Interview with: Craig Laundy, Minister for Workplace

Craig Laundy: Ross, the short answer is no because the facts that you just put to me are quite right. Since the Trade Union Royal Commission, there have been twelve convictions. Nine of those have been criminal, and three have been civil, and there are currently there eight matters subject to legal proceedings as we speak. All coming off the back of the Royal Commission. It made a host of suggestions. We have legislated vast majority of those through the ABCC and the Register Organizations Commission, and we have a truckload more singing from the center as we speak, attempting to get them through

Ross Greenwood: The big thing that came from the Royal Commission was the recreation of the Australian Building and Construction Commission and that ultimately was seen to be one reason for having the Royal Commission to try and get back in place a strong building watchdog. If that is all that came from the Royal Commission, was that enough?

Craig Laundy: As I said there has also been a truckload of cases that have been put to court. Twelve convictions, nine criminal, three civil, eight matters also sitting before and they may well be, and this is the complication where I find myself today, that the announcement by the Victorian VPP, obviously, they were the one decide to take the action. They were the people that decide to drop the action and I am not in a position where I can comment on their decision making powers and how they go about it and where they’ve come up with decisions. Also, the complication for me is potentially further cost orders or what have you, coming down the tracks. I’m somewhat hamstrung and I can’t comment directly on the specific case. However, I am not going to sit here and justify the CFMEU’s behavior or the historic behavior. I’m not going to defend the prior conduct of John Setka. He has been previously found guilty before today of over 59 offenses including assault, theft, wilful trespass, and he has been jailed twice in his life for contempt of court.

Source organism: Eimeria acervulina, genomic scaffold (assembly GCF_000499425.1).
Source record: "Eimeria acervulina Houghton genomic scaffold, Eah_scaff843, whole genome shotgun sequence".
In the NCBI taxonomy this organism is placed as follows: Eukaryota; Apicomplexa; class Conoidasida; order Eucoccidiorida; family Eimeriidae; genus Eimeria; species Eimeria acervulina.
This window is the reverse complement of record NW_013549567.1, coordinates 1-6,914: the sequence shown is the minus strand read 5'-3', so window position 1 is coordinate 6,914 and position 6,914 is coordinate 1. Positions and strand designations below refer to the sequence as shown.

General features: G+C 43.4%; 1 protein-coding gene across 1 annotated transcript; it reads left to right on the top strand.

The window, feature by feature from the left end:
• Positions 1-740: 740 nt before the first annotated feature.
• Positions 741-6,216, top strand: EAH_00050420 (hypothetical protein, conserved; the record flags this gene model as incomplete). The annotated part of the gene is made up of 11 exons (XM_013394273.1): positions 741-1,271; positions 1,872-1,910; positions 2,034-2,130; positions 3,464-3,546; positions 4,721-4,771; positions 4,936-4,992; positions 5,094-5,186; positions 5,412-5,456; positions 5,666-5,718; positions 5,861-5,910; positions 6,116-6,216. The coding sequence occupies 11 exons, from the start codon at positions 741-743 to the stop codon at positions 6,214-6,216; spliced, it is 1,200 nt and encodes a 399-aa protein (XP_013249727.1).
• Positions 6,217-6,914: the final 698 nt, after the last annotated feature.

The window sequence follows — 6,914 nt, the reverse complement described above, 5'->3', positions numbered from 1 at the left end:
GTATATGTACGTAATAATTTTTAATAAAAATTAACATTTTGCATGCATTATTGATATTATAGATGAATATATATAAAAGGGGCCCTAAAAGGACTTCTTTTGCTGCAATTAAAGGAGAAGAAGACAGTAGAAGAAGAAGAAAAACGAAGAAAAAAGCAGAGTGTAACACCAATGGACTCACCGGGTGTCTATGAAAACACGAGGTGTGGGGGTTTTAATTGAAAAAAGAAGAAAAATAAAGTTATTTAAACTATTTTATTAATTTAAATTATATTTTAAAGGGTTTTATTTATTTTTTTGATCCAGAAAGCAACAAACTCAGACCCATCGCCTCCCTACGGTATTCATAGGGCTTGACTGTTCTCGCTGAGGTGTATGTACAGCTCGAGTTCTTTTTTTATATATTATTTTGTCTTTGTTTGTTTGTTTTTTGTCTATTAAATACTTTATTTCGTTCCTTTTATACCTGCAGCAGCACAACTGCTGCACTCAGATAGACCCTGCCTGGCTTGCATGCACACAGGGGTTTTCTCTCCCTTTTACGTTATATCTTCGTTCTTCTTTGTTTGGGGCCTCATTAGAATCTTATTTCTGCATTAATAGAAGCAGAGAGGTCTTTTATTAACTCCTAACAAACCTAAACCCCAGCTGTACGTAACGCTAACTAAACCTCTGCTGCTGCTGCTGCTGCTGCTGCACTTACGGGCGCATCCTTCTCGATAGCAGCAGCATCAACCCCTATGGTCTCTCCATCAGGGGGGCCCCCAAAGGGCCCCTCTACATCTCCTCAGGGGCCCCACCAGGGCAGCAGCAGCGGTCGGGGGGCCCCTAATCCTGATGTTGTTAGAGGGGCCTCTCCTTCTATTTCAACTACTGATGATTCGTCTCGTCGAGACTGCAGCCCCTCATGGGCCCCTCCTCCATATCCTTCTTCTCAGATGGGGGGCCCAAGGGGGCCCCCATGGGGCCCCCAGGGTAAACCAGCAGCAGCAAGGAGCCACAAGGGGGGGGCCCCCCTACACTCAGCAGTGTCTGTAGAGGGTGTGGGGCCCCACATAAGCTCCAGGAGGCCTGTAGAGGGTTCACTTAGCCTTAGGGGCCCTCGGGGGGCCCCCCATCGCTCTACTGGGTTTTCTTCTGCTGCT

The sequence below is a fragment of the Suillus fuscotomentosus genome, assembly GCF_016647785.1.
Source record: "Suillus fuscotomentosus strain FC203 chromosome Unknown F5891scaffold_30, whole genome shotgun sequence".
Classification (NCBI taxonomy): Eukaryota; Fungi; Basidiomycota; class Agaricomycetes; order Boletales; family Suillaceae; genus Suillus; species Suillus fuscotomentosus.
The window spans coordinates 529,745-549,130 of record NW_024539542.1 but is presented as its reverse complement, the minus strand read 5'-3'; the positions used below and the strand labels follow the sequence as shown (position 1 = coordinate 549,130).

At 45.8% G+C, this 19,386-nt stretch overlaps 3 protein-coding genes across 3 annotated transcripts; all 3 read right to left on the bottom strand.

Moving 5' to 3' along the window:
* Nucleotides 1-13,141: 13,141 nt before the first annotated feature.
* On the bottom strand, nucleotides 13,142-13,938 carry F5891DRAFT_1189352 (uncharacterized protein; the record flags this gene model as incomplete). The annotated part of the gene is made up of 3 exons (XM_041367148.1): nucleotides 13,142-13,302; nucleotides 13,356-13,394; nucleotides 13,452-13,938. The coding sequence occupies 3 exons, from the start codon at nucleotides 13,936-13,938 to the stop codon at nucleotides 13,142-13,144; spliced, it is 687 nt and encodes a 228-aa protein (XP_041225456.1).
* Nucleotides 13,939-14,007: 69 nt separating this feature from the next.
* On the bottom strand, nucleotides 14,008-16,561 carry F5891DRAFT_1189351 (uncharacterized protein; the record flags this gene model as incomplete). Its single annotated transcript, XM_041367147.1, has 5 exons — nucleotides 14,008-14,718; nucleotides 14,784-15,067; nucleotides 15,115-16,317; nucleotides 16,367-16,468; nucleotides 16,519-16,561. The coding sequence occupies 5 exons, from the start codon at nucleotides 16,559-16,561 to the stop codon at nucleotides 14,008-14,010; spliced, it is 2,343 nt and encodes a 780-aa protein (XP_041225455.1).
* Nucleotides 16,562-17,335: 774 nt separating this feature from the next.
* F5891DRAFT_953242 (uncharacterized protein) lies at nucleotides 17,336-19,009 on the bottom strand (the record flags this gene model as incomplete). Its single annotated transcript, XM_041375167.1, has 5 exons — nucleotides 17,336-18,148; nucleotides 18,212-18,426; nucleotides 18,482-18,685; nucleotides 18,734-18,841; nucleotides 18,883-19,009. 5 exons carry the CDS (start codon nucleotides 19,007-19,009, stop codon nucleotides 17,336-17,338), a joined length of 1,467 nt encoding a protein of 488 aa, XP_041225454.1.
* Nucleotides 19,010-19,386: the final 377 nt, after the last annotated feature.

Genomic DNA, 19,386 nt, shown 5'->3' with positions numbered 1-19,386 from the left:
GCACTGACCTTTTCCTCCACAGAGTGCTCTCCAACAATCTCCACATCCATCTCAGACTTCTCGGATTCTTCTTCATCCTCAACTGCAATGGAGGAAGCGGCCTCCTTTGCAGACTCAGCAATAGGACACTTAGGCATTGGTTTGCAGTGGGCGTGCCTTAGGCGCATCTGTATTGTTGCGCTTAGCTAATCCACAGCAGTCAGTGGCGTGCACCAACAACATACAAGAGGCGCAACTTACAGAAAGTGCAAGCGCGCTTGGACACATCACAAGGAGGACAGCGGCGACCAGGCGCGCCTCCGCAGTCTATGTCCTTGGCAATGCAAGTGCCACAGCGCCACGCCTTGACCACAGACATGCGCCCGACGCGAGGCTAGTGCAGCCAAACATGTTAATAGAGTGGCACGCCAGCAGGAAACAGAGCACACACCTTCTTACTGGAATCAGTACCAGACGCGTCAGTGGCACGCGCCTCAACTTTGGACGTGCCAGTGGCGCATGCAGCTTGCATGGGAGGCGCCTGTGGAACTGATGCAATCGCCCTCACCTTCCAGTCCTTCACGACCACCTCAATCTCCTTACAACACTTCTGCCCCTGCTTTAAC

That’s why the ABCC, the Register Organizations Commission, the Insuring Integrity bill that we have in the Senate right now. Transparency bills that we have in the Senate right now, all coming off the back of the Hayden Royal Commission and the convictions that have already come and our great hope is, continue to come if proven guilty. The is why it was absolutely not a waste of time.